I crawled back to the Coles store the whole screwed up saga had begun at, and worked at a couple of others while completing my second, journalism, degree.  I’ll only share one story from that time, at Labrador Coles.  I’d started work at 5am on a Saturday with a simple-minded woman who’d never worked in fresh produce before.  I gave her the easier job of combing the shop floor for produce which had gone bad and needed to be thrown out, while I started organising the pallets of stock into the fridge and preparing trolleys full of stock to be put on display.  I discovered she’d done a sub-par job of it after she’d left at 8am, and the boss stormed into the prep room at 9am to rip me a new arsehole on account of all the rotting stock on display.  Normally, I would have calmly thrown her under the bus for her poor effort (I would have happily taken the blame, if it had in fact been my fault), but I was tired and a little depressed so I got angry back at the store manager and said something about wanting to kill myself.  Rather than show concern, he cut all my fresh produce hours and spent the next few days going around the store bitching about me.  Luckily I still had shifts in the deli.  And that’s all I can stomach of Coles.  I all but simply stopped turning up to my Coles shifts after I gained a dream job at a regional newspaper, while I had still technically not finished my degree’s final semester.  Did a butt load of work experience for that job.  The first was the best, with the World Transplant Games.  A total understatement to say that writing stories about and taking photos of high-achieving organ transplant recipient athletes was inspiring. Then I did an Australian University Games, an Asia-Pacific education forum hosted by Griffith Uni and attended by the likes of Bob Hawke, a week at the Bulletin and a couple of other little things such as 10,000 words with lots of freedom on backpacker related stuff for a new magazine – for which I was paid $100 (at the time, it might as well have been $1000).  I did a week and a couple of days at the newspaper I ended up working for, and a few weekends at another paper owned by the same company.  When the editor of the first paper called me to all but give me the job, I was actually about to start a Saturday shift at the second one.  I couldn’t have planned it better, and it all really came down to energy – which abruptly ran out after being steadily drained, some 18 months later.  I still plan on blogging specifically and lengthily (but hopefully not defamatorily) about working at a newspaper, so stay tuned.  My biggest general beef with working in the mainstream media is that the truth is definitely, but not always warped by a reliance on corporate and political advertising.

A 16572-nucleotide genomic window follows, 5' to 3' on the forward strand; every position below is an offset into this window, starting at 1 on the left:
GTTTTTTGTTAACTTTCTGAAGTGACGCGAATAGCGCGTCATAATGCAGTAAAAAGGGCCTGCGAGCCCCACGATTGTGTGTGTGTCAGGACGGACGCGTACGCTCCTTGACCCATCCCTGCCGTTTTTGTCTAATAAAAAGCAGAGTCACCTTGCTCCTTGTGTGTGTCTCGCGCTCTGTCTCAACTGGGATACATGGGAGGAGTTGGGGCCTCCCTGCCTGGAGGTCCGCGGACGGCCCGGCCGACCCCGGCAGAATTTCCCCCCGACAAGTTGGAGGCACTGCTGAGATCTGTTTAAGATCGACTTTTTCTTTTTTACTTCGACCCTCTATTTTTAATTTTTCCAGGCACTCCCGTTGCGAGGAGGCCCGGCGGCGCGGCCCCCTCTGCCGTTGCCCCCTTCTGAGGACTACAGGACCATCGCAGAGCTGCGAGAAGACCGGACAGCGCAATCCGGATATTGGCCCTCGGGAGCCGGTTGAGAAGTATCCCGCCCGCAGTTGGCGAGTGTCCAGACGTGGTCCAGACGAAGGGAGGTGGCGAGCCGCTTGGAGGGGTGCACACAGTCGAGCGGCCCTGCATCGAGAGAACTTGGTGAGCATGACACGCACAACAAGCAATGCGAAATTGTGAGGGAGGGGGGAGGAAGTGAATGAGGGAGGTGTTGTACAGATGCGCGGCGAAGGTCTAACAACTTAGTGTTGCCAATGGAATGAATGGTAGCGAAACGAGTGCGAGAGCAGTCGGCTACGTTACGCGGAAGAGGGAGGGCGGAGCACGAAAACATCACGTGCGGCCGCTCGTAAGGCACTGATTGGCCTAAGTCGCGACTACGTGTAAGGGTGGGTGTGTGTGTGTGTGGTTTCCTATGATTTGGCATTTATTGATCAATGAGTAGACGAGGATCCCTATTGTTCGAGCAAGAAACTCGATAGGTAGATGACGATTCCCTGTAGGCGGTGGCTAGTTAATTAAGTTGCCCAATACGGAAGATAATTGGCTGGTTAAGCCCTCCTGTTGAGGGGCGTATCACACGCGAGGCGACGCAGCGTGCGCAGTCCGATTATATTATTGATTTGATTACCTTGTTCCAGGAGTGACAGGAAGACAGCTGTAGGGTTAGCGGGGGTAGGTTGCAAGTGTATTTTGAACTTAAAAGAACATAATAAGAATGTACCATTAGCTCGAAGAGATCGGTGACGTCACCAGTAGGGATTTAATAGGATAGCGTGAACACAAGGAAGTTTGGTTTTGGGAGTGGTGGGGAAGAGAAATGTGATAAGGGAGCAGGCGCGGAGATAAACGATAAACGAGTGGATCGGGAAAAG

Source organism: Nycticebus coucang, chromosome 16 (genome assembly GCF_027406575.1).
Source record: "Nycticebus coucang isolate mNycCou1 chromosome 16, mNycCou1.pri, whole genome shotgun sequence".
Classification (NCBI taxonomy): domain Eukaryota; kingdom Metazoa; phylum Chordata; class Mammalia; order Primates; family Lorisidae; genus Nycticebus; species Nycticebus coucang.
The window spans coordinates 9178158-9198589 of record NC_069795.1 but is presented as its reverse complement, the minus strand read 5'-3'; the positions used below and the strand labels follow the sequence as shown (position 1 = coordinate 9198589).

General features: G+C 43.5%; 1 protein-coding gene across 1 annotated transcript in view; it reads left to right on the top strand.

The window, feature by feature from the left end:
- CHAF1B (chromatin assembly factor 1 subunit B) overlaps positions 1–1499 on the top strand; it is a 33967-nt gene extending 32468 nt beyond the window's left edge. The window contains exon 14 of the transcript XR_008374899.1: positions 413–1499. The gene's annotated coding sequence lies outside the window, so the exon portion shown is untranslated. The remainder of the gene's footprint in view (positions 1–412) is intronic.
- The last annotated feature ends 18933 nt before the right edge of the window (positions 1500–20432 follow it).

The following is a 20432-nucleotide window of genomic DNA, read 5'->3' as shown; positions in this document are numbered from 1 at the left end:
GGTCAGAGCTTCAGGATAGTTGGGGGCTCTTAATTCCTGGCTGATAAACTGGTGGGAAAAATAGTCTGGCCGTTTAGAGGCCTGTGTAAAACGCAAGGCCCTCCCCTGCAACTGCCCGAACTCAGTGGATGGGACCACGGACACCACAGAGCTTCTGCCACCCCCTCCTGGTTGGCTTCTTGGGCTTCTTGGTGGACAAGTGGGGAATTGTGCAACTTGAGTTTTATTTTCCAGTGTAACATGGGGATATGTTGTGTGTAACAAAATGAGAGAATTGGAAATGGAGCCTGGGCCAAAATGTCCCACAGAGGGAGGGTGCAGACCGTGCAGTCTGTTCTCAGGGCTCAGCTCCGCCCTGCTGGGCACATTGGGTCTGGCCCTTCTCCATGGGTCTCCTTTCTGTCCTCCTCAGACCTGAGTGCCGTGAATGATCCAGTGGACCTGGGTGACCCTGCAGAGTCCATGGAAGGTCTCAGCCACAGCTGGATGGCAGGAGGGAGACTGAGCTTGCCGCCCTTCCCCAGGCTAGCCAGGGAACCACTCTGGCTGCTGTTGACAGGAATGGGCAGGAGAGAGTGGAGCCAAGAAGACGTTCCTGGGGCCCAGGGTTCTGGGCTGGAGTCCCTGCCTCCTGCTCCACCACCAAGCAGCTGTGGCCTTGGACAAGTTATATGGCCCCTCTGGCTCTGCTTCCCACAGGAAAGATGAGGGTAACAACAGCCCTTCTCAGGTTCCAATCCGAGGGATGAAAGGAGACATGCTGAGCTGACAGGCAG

Since then I worked for about six months at a business magazine, and did some online copywriting for a tertiary education institution – both of which I’ve dealt with satisfactorily, at least for now, in https://wordjourneyer.wordpress.com/2014/04/28/the-year-of-living-idly-almost-two-years-phone-blog-mark-three/  Which finally brings me to my reasoning behind seeing work for the dole (which I also touched on in the link above) as the most socially and personally (albeit not personally financially) beneficial work I’ve ever done.  But I’ll get the negatives out of the way, first.  The gig is run by a Christian group.  And I’m firmly agnostic.  Not a practising agnostic, as in I kind of believe in a few different religions.  More like I don’t really believe in the spiritual element of any of them, but enjoy learning about them.  (I’ve read a book on Buddhism, the entire Koran and got about 100 pages into the Bible before giving up, maybe not for good.)  I even mentioned to my supervisor that I’d read the Koran, after he enquired as to my religious beliefs.  Which might have been a faux pas.  Fortunately, they haven’t tried to indoctrinate me or invite me to a service, and the only awkward moments have come from their saying grace the couple of times we’ve had a group lunch, one of their number regularly thanking God for things and the Christian-themed operatic music the same person has put on a couple of times.  (Diverse groups of people should really keep music to themselves, unless they’re happy to take turns, as they’re unlikely to ever agree on a genre.)  The biggest problem I’ve detected in a couple of them is the higher expectations, that I’ve observed in other Christians over the years, than that which a reality minus an interventionist creator could possibly provide.  Ironically though, such people always find solace from their disappointment in prayer.  Other than that I can’t help but feeling at least a little that it sucks to be working for, based on my dole payments, about $16 per hour.  When I have two bachelor degrees.  But hey, as I explain to people, I quit my professional job when I didn’t 100 per cent have to.  So I’m lying in the bed I made.  But it’s not all bad because, as I mentioned in the previous post, I’m helping prepare crisis meals for disadvantaged people and improving and maintaining the grounds of a property operated by a Christian not-for-profit group.  Instead of making one person or a bunch of investors, who already have money, more money.  If I felt any shame in collecting the dole, which I don’t, working for it under such circumstances would balance that out.  I can’t be sure what the future holds for me, employment-wise, but one thing’s for sure: even if I eventually write a book or books, I’ll never feel the particular sense of satisfaction that comes from my current, humble occupation.